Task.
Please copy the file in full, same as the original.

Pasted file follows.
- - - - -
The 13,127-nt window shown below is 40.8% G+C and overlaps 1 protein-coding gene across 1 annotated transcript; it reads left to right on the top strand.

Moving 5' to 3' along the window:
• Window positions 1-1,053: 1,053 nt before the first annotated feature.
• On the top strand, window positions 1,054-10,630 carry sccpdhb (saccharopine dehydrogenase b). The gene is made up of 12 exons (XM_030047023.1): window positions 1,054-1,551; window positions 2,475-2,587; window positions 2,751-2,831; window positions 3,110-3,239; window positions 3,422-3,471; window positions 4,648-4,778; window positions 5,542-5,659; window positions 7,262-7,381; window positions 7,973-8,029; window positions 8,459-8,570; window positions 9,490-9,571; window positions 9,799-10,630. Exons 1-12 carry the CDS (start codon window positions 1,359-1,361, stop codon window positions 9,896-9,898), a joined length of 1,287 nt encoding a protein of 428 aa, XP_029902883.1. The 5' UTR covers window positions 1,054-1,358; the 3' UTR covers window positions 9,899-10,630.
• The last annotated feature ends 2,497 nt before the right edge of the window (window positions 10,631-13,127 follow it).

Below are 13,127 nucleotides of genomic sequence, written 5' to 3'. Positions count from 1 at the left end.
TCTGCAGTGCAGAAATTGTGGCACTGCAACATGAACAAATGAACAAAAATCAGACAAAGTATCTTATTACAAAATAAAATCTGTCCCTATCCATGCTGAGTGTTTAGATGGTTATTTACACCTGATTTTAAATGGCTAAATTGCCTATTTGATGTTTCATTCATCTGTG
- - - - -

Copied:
The 13,127-nt window shown below is 40.8% G+C and overlaps 1 protein-coding gene across 1 annotated transcript; it reads left to right on the top strand.

Moving 5' to 3' along the window:
• Window positions 1-1,053: 1,053 nt before the first annotated feature.
• On the top strand, window positions 1,054-10,630 carry sccpdhb (saccharopine dehydrogenase b). The gene is made up of 12 exons (XM_030047023.1): window positions 1,054-1,551; window positions 2,475-2,587; window positions 2,751-2,831; window positions 3,110-3,239; window positions 3,422-3,471; window positions 4,648-4,778; window positions 5,542-5,659; window positions 7,262-7,381; window positions 7,973-8,029; window positions 8,459-8,570; window positions 9,490-9,571; window positions 9,799-10,630. Exons 1-12 carry the CDS (start codon window positions 1,359-1,361, stop codon window positions 9,896-9,898), a joined length of 1,287 nt encoding a protein of 428 aa, XP_029902883.1. The 5' UTR covers window positions 1,054-1,358; the 3' UTR covers window positions 9,899-10,630.
• The last annotated feature ends 2,497 nt before the right edge of the window (window positions 10,631-13,127 follow it).

Below are 13,127 nucleotides of genomic sequence, written 5' to 3'. Positions count from 1 at the left end.
TCTGCAGTGCAGAAATTGTGGCACTGCAACATGAACAAATGAACAAAAATCAGACAAAGTATCTTATTACAAAATAAAATCTGTCCCTATCCATGCTGAGTGTTTAGATGGTTATTTACACCTGATTTTAAATGGCTAAATTGCCTATTTGATGTTTCATTCATCTGTG